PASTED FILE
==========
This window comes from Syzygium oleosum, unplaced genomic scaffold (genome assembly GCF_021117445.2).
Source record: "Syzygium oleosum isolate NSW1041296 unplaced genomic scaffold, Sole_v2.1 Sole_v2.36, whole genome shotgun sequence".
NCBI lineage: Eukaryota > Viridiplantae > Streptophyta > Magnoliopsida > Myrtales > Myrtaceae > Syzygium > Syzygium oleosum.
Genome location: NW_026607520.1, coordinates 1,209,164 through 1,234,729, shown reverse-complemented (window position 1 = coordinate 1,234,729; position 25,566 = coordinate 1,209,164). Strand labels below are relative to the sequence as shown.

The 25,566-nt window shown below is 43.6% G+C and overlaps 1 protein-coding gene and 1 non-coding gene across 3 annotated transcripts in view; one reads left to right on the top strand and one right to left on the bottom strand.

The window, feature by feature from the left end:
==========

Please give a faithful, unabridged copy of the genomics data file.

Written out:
This window comes from Syzygium oleosum, unplaced genomic scaffold (genome assembly GCF_021117445.2).
Source record: "Syzygium oleosum isolate NSW1041296 unplaced genomic scaffold, Sole_v2.1 Sole_v2.36, whole genome shotgun sequence".
NCBI lineage: Eukaryota > Viridiplantae > Streptophyta > Magnoliopsida > Myrtales > Myrtaceae > Syzygium > Syzygium oleosum.
Genome location: NW_026607520.1, coordinates 1,209,164 through 1,234,729, shown reverse-complemented (window position 1 = coordinate 1,234,729; position 25,566 = coordinate 1,209,164). Strand labels below are relative to the sequence as shown.

The 25,566-nt window shown below is 43.6% G+C and overlaps 1 protein-coding gene and 1 non-coding gene across 3 annotated transcripts in view; one reads left to right on the top strand and one right to left on the bottom strand.

The window, feature by feature from the left end: